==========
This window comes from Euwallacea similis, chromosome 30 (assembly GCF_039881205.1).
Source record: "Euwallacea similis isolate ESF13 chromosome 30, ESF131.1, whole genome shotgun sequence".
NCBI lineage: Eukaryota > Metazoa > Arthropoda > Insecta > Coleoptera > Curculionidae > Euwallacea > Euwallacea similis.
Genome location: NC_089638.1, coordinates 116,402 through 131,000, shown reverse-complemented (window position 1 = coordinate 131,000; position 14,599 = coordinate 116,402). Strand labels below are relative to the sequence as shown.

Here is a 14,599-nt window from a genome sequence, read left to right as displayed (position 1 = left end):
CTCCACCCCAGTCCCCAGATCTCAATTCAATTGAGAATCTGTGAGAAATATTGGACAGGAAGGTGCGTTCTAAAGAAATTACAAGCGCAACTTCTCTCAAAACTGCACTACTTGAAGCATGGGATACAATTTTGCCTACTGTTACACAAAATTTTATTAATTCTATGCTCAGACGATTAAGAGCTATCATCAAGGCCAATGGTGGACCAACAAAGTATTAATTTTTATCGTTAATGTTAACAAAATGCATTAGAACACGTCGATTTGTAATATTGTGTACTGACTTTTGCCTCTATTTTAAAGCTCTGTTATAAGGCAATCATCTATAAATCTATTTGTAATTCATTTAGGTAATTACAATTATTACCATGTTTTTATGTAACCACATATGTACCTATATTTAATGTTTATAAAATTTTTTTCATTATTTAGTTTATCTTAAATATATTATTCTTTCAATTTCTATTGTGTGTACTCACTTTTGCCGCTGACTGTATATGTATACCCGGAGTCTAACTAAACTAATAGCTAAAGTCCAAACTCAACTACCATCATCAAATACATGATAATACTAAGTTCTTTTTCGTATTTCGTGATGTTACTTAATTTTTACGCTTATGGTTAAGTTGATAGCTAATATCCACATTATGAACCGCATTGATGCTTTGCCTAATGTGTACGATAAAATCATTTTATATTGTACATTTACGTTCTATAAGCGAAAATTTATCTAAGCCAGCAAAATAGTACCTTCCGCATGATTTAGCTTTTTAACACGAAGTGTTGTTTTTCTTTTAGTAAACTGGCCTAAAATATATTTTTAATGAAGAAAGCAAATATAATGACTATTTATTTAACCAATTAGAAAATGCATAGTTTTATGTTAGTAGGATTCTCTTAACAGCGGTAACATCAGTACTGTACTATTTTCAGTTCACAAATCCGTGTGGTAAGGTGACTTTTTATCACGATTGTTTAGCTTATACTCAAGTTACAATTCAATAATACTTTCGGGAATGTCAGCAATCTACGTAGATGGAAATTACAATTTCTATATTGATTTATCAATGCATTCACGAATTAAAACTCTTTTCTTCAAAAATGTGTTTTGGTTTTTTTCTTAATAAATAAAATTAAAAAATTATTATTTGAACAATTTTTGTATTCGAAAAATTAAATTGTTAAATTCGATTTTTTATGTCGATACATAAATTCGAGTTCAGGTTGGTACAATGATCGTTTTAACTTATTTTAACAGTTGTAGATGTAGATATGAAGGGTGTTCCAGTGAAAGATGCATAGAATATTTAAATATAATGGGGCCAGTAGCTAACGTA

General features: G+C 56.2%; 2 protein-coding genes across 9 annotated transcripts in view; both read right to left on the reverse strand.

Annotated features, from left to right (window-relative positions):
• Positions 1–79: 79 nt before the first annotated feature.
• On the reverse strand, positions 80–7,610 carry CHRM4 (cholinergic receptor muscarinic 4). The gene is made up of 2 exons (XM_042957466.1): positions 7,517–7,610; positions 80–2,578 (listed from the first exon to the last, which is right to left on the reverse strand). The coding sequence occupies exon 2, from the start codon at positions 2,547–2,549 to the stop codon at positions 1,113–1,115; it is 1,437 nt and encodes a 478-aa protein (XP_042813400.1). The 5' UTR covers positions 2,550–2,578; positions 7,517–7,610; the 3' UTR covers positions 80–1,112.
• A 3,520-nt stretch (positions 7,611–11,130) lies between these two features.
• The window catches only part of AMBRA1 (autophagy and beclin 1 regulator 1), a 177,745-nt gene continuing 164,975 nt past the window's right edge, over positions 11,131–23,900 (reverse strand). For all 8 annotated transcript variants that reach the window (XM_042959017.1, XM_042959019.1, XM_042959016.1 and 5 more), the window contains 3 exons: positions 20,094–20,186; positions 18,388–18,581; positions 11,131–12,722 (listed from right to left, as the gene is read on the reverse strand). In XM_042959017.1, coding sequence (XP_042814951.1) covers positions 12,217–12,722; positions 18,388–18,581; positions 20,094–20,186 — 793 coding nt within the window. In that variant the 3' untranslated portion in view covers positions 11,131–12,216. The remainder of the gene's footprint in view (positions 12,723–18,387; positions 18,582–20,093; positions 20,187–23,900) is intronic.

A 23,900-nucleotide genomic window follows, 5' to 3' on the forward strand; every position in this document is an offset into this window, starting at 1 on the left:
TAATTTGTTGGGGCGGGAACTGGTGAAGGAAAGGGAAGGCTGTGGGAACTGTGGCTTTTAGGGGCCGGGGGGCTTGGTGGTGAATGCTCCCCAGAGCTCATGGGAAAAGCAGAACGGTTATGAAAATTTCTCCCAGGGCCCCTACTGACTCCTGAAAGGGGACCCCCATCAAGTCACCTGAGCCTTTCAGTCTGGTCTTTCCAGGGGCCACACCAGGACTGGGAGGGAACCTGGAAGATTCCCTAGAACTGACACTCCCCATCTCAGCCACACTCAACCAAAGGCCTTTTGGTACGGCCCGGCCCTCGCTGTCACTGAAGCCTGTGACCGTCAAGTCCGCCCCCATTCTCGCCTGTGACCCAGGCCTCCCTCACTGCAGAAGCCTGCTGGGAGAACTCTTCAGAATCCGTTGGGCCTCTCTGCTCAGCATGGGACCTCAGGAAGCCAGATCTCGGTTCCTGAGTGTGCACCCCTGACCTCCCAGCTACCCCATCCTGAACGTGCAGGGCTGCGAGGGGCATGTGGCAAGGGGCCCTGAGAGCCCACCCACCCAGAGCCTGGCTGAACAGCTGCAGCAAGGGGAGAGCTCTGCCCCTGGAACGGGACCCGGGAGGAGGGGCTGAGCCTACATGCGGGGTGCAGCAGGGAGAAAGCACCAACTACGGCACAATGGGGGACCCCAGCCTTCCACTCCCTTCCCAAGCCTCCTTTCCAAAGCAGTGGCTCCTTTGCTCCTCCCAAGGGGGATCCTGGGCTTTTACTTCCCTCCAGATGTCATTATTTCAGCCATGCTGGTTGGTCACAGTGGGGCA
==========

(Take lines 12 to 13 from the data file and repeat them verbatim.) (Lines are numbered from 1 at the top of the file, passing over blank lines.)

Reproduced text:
• The window catches only part of AMBRA1 (autophagy and beclin 1 regulator 1), a 177,745-nt gene continuing 164,975 nt past the window's right edge, over positions 11,131–23,900 (reverse strand). For all 8 annotated transcript variants that reach the window (XM_042959017.1, XM_042959019.1, XM_042959016.1 and 5 more), the window contains 3 exons: positions 20,094–20,186; positions 18,388–18,581; positions 11,131–12,722 (listed from right to left, as the gene is read on the reverse strand). In XM_042959017.1, coding sequence (XP_042814951.1) covers positions 12,217–12,722; positions 18,388–18,581; positions 20,094–20,186 — 793 coding nt within the window. In that variant the 3' untranslated portion in view covers positions 11,131–12,216. The remainder of the gene's footprint in view (positions 12,723–18,387; positions 18,582–20,093; positions 20,187–23,900) is intronic.

A 23,900-nucleotide genomic window follows, 5' to 3' on the forward strand; every position in this document is an offset into this window, starting at 1 on the left: